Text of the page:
Nick DeVito and Ben Goldacre
Today we describe a trial that reported late, in breach of the FDA Amendments Act 2007. This late reporting is especially notable, because the FDA themselves are a collaborator on the trial in question. The FDA can impose a fine of $10,000 a day for every overdue or unreported trial, and today’s trial was left unreported for 82 days. The FDA issuing (or not issuing) fines on a trial for which they are a collaborator raises interesting issues around conflict of interest.
During the writing of this piece, the sponsor submitted results to ClinicalTrials.gov on 11 December 2018. Under the FDAAA requirements to report within 1 year of the primary completion date, it was 82 days late to report. Although we usually focus on unreported trials, we felt this trial still warranted discussion given the collaborator and topics involved. While results have been submitted (very late) the quality control process for this submission means it will likely be a month or more before actual results are available on ClinicalTrials.gov.
We have previously explained how the law views journal publications, rather than registry reporting. A journal article detailing this trial was published in 2017. This publication does not meet the FDAAA 2007 reporting requirements. The law requires sponsors to post results directly onto the register, and for good reason: while journals have repeatedly been shown to breach reporting guidelines such as CONSORT, registry reports require you to give data on all prespecified outcomes. The published evidence to date shows that registry reports are more complete than journal publications.
ClinicalTrials.gov shows an actual enrollment of 16 participants; the journal article states 26 were enrolled and treated.
The ClinicalTrials.gov entry lists the trial status as “Completed” while the article states that “the study was halted after a planned interim analysis.” This means it should be listed as “Terminated” with the rationale for termination provided on ClinicalTrials.gov.
The primary outcome, measuring exacerbations between the two arms, match. The secondary outcomes, however, do not match. The paper reports “the effect of each immunosuppressive therapy on ADAMTS13 biomarkers in the context of clinical response criteria” while the registry lists the “number of exchange procedures to achieve clinical remission and the relapse rate after tapering the adjuvant immune-based therapy.” This was a long-term outcome, so it may have been impossible to measure, given the termination of the study: but this is not addressed in the manuscript (CONSORT requires all outcome switches to be flagged and explained). Meanwhile ADAMTS13 biomarker measures are reported in the paper, but never mentioned in the registry entry (again, CONSORT permits additional non-prespecified outcomes, but only if they are flagged as such, and explained).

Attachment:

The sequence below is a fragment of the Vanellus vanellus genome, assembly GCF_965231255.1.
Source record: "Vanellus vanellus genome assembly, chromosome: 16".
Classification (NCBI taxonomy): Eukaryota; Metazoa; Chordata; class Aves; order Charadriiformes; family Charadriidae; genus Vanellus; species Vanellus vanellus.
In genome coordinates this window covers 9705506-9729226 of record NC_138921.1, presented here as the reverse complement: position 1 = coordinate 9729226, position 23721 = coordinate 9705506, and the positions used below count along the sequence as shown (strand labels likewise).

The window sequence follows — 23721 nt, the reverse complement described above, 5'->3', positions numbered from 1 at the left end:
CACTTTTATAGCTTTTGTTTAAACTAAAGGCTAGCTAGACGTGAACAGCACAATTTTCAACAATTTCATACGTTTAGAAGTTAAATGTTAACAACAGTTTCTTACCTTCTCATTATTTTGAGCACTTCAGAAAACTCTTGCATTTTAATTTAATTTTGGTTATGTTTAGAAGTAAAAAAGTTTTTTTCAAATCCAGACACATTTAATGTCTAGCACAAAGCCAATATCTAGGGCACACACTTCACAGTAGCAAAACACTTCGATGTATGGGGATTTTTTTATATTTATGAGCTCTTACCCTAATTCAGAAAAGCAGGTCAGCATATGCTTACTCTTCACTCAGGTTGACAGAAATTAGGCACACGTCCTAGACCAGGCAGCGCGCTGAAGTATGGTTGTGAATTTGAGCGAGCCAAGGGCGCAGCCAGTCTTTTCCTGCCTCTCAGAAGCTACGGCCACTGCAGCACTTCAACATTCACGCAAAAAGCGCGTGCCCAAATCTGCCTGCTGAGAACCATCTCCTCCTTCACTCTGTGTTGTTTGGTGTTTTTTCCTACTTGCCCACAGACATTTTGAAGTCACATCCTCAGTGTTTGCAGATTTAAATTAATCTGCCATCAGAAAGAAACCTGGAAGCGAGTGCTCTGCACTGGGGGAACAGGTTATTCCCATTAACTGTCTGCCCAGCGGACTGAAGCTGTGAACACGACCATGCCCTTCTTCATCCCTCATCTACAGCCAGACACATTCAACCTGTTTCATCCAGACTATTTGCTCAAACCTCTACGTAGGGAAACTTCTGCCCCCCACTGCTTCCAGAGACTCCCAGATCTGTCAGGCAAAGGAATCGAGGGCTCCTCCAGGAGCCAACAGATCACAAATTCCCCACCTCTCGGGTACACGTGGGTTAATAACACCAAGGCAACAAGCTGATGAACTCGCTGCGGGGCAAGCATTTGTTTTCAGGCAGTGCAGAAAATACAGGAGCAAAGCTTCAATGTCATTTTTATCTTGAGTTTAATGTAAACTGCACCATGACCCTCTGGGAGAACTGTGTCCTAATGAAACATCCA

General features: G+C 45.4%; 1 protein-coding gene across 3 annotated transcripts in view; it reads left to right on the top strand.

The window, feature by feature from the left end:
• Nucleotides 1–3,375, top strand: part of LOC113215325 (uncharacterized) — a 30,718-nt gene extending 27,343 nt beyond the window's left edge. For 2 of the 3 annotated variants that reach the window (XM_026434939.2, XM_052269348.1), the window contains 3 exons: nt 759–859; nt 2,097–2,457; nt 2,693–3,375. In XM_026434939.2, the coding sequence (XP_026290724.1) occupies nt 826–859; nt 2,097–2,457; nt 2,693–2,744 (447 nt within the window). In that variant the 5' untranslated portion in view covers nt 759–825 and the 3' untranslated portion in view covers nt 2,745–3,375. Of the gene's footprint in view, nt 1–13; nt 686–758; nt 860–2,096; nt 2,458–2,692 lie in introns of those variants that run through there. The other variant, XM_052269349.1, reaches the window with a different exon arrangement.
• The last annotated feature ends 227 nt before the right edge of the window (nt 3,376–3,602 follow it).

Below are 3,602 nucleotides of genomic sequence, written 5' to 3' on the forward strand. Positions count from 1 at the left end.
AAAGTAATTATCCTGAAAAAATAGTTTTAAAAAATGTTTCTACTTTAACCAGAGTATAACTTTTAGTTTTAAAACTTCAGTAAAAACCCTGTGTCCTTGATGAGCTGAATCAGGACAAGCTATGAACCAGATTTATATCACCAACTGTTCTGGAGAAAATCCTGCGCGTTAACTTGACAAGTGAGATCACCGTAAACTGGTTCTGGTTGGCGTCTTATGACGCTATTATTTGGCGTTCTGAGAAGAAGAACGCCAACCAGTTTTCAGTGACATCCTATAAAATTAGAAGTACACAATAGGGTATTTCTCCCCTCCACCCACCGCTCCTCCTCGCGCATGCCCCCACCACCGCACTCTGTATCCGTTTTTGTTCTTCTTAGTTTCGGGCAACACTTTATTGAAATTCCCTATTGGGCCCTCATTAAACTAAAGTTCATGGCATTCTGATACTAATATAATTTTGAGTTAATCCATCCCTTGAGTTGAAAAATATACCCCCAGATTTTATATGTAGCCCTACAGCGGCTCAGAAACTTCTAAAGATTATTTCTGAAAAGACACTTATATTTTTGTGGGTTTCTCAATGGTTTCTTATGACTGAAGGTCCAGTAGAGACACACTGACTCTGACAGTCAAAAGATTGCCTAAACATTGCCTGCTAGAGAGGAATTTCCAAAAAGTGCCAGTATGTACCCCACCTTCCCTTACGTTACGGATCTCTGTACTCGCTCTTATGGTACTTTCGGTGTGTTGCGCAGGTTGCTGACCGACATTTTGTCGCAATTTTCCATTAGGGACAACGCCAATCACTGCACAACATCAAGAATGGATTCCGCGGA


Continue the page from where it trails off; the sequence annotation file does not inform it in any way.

These discrepancies above show the importance of a properly maintained registry entry along with full reporting of results, on the register, in accordance with the law. It is concerning that the FDA, the organisation in charge of ensuring compliance with the whole of the FDAAA 2007, is the funder of research that has failed to meet registration and reporting requirements.
This late reporting trial was sponsored by Ohio State University in collaboration with FDA. The PI is Dr. Spero R Cataland. As of 11 December 2018, this trial submitted results 82 days late and will likely not be available for public viewing until well over 100 days after it was due to report results, and more than 465 days after it completed.
Ben Goldacre is a doctor, author, and director of the EBM DataLab at the University of Oxford. He co-founded the AllTrials campaign for trials transparency.
Competing interests: BG has received research funding from the Laura and John Arnold Foundation, the Wellcome Trust, the Oxford Biomedical Research Centre, the NHS National Institute for Health Research School of Primary Care Research, the Health Foundation, and the World Health Organization; he also receives personal income from speaking and writing for lay audiences on the misuse of science.
Nicholas J DeVito is a researcher at the EBM Datalab at the University of Oxford.
Competing interests: ND is employed on BG’s LJAF grant and is a Naji Foundation scholar at the University of Oxford.